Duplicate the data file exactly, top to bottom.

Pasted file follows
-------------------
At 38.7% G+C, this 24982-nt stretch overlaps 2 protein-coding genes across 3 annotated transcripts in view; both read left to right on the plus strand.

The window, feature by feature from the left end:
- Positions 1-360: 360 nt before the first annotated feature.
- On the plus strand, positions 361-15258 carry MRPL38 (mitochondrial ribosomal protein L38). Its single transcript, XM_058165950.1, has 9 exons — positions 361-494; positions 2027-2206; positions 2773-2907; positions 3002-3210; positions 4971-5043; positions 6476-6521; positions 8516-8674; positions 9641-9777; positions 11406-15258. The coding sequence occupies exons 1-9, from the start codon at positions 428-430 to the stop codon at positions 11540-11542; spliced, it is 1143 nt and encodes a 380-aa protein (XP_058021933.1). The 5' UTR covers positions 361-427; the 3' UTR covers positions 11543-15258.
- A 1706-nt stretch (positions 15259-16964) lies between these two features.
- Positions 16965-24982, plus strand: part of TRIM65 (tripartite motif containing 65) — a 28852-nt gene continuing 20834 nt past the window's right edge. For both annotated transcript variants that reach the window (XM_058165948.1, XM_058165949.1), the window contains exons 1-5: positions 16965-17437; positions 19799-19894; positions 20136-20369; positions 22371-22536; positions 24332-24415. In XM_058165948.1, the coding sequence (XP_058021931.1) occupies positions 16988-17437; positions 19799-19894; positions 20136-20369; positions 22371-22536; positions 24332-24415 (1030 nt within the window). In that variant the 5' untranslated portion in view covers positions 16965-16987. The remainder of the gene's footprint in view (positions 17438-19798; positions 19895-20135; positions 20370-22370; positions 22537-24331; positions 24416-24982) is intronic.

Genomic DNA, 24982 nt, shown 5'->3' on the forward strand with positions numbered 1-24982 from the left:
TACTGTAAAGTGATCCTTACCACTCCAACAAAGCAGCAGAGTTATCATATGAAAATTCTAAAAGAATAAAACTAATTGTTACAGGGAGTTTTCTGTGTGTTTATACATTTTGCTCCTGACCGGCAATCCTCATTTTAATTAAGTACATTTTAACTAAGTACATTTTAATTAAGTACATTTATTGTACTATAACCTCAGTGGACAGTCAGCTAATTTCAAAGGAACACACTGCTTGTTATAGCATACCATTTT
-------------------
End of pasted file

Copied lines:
At 38.7% G+C, this 24982-nt stretch overlaps 2 protein-coding genes across 3 annotated transcripts in view; both read left to right on the plus strand.

The window, feature by feature from the left end:
- Positions 1-360: 360 nt before the first annotated feature.
- On the plus strand, positions 361-15258 carry MRPL38 (mitochondrial ribosomal protein L38). Its single transcript, XM_058165950.1, has 9 exons — positions 361-494; positions 2027-2206; positions 2773-2907; positions 3002-3210; positions 4971-5043; positions 6476-6521; positions 8516-8674; positions 9641-9777; positions 11406-15258. The coding sequence occupies exons 1-9, from the start codon at positions 428-430 to the stop codon at positions 11540-11542; spliced, it is 1143 nt and encodes a 380-aa protein (XP_058021933.1). The 5' UTR covers positions 361-427; the 3' UTR covers positions 11543-15258.
- A 1706-nt stretch (positions 15259-16964) lies between these two features.
- Positions 16965-24982, plus strand: part of TRIM65 (tripartite motif containing 65) — a 28852-nt gene continuing 20834 nt past the window's right edge. For both annotated transcript variants that reach the window (XM_058165948.1, XM_058165949.1), the window contains exons 1-5: positions 16965-17437; positions 19799-19894; positions 20136-20369; positions 22371-22536; positions 24332-24415. In XM_058165948.1, the coding sequence (XP_058021931.1) occupies positions 16988-17437; positions 19799-19894; positions 20136-20369; positions 22371-22536; positions 24332-24415 (1030 nt within the window). In that variant the 5' untranslated portion in view covers positions 16965-16987. The remainder of the gene's footprint in view (positions 17438-19798; positions 19895-20135; positions 20370-22370; positions 22537-24331; positions 24416-24982) is intronic.

Genomic DNA, 24982 nt, shown 5'->3' on the forward strand with positions numbered 1-24982 from the left:
TACTGTAAAGTGATCCTTACCACTCCAACAAAGCAGCAGAGTTATCATATGAAAATTCTAAAAGAATAAAACTAATTGTTACAGGGAGTTTTCTGTGTGTTTATACATTTTGCTCCTGACCGGCAATCCTCATTTTAATTAAGTACATTTTAACTAAGTACATTTTAATTAAGTACATTTATTGTACTATAACCTCAGTGGACAGTCAGCTAATTTCAAAGGAACACACTGCTTGTTATAGCATACCATTTT